In a similar way to Keith Fulton and Louis Pepe's Lost In La Mancha (2000), narrating the incredible chain of disastrous events that prevented Terry Gillian from finishing his adventure film about Don Quixote, Clouzot's Inferno is about a film that never saw the light of day, or better put, the darkness of a cinema theatre, in spite of all the efforts and money spent into it.
Over the course of the documentary, we understand that however cautiously Clouzot had planned and prepared every frame and scene of his film with a fine-toothed comb, between the Boulogne-Billancourt Studios in the west of Paris and a remote lake setting in rural Cantal; however demanding he was with his actors and crew, requiring them to work around the clock and re-shoot the same scenes time and again until the result would for some obscure reason finally satisfy him, the project was programmed to fail and Clouzot to sink into madness and depression with it. And, unlike Lost In La Mancha, which humourously blamed the forces of nature for ruining Gillian's movie, we are made to believe it is Clouzot's violently obsessive character that was the main cause for Inferno's failure.
For those not familiar with the film maker, best known for his classic Quai des Orfevres (1947), the documentary gathers testimonies, some funny, some scary, from the people who worked with him at the time, and had to put up with his increasing folly. The sweet and sour portrait they brush up is that of a truly inspired and dedicated artist who just didn't know where to draw the line and who gave everything he had to express his inspiration as truthfully as possible. Interestingly, the film was supposed to tell the story of a middle-aged man (Serge Reggiani) who becomes pathologically jealous about his beautiful, candid wife (Romy Schneider) and day dreams of incongruous scenes where she lavishly cheats on him with the local mechanic. Although the documentary doesn't attempt to rebuild Inferno as a whole from the rushes, it does offer a vision of what some of the key scenes would have been like, at times involving current French actors in rehearsal-style sketches to help us understand better how scenes would have followed each other.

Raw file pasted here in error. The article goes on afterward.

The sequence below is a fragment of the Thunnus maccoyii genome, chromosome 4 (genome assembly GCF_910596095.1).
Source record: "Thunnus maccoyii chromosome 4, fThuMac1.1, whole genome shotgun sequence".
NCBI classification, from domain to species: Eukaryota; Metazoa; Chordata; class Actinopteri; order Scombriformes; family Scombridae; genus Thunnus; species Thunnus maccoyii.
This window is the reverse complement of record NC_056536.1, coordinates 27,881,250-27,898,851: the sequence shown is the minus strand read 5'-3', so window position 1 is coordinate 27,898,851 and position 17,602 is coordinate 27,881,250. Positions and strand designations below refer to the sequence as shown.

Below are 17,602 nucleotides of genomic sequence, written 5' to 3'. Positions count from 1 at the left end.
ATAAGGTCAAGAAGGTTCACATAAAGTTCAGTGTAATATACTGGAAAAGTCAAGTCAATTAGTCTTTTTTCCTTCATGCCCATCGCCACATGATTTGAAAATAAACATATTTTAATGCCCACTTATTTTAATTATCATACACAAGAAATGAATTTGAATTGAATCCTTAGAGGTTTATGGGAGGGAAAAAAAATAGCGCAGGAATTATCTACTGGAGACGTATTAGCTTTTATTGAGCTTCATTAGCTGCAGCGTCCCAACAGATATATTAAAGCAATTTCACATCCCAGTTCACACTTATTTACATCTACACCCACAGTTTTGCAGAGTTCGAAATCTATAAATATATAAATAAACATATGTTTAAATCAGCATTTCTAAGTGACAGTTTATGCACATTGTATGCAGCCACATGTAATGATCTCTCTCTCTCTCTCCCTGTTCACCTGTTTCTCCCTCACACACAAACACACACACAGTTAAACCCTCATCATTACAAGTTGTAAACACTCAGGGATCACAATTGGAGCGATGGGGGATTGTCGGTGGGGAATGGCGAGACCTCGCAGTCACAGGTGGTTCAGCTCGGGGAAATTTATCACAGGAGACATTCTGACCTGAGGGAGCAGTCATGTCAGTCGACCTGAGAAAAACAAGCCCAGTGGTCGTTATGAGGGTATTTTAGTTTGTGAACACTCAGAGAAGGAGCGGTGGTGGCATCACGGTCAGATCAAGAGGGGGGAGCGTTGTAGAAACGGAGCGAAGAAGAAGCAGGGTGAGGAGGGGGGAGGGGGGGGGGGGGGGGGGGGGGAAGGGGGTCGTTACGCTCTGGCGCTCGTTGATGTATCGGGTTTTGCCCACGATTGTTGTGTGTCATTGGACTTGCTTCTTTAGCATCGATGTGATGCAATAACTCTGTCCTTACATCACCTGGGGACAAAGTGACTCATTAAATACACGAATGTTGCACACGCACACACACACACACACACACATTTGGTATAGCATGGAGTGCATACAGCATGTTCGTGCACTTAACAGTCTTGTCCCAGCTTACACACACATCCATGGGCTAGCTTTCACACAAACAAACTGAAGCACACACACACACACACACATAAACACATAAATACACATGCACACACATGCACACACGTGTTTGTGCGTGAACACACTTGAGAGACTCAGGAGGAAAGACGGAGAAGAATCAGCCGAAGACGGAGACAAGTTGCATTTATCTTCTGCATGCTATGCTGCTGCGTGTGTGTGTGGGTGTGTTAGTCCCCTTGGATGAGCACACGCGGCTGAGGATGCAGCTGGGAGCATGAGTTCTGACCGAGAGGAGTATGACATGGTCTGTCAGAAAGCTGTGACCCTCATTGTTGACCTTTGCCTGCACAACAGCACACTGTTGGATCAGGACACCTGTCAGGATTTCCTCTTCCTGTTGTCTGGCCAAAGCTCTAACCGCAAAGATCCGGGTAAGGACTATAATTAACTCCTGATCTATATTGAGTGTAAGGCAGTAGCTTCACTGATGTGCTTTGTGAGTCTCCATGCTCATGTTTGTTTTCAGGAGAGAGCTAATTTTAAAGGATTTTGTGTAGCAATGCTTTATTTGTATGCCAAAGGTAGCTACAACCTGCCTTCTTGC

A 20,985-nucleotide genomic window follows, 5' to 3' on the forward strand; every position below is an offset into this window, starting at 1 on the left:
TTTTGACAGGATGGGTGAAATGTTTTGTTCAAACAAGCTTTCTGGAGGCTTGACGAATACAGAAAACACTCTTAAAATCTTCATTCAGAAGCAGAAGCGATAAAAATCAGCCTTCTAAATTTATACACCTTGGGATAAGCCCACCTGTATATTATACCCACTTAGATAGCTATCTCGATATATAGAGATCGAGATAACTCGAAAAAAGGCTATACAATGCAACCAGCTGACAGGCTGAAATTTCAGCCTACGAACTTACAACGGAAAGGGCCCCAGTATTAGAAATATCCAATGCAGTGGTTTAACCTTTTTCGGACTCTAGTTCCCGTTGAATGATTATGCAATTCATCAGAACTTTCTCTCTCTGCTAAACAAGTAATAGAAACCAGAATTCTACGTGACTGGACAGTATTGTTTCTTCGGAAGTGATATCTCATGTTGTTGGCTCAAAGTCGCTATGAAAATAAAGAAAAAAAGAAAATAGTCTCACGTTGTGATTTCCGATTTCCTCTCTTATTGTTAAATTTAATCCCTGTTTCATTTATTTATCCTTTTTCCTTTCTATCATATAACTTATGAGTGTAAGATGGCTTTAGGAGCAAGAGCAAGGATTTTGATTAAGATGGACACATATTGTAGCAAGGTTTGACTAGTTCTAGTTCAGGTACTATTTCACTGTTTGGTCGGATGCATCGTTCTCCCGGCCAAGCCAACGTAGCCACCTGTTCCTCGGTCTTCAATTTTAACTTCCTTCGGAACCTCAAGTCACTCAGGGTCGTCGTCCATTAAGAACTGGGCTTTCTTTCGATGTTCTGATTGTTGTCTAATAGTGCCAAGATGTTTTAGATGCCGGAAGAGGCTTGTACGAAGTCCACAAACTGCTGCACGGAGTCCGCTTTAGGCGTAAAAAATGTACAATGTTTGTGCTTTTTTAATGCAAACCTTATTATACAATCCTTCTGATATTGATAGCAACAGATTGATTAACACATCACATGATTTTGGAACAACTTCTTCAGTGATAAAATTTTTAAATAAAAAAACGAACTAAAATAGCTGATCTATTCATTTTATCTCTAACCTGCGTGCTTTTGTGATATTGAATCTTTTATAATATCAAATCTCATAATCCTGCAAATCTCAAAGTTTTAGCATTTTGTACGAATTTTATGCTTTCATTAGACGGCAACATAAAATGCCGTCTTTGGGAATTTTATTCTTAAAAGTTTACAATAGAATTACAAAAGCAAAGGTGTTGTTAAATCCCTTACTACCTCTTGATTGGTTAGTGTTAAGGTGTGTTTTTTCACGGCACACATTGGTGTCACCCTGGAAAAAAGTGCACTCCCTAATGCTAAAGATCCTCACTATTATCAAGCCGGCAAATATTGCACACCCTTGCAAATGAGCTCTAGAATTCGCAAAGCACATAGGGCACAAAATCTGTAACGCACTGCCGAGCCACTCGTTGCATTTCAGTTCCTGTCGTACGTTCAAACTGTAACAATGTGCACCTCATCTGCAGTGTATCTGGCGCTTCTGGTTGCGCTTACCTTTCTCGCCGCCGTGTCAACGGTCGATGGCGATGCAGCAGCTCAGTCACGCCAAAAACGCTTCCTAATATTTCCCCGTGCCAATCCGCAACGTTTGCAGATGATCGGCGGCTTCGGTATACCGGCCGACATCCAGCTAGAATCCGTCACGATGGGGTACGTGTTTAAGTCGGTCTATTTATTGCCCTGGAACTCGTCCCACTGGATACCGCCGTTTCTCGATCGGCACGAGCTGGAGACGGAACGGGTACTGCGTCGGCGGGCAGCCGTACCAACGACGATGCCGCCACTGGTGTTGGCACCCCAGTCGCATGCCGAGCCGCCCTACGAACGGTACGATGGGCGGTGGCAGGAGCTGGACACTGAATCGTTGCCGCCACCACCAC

As we go through the different steps of the film production, highlighting how unusual the project was in its Hollywoodian scale and budget, at a period in France when the Nouvelle Vague advocated spontaneity and improvisation on a shoestring, we discover Clouzot's indulgent yet controlled cinematography and his imaginative representation of erotic themes. The documentary makes great use of the numerous hours of film material that resulted from the titanic work on avant-garde special effects, meant to translate the troubled state of mind of Serge Reggiani's character. We see some amazing stroboscopic and kaleidoscopic effects using the latest techniques at the time, offering unprecedented sights of world-famous star Romy Schneider in hallucinogenic colours and outfits, and an obsessive, almost ghastly perfectionism applied to every single scene - taking actors to their physical limits. Right until the end of the epic, cut short by Clouzot's non-fatal heart attack, we see the gap between the film maker and the rest of the world widening, symbolised by Reggiani's nightmarish visions.The film will give you a unique opportunity to admire Schneider's universal beauty under a new light, dive into a unique movie-maker's atmosphere, indulge in 1960's vibrant visual effects and ponder on what the film would actually have been like if it had been completed.
TR for Art is Alive.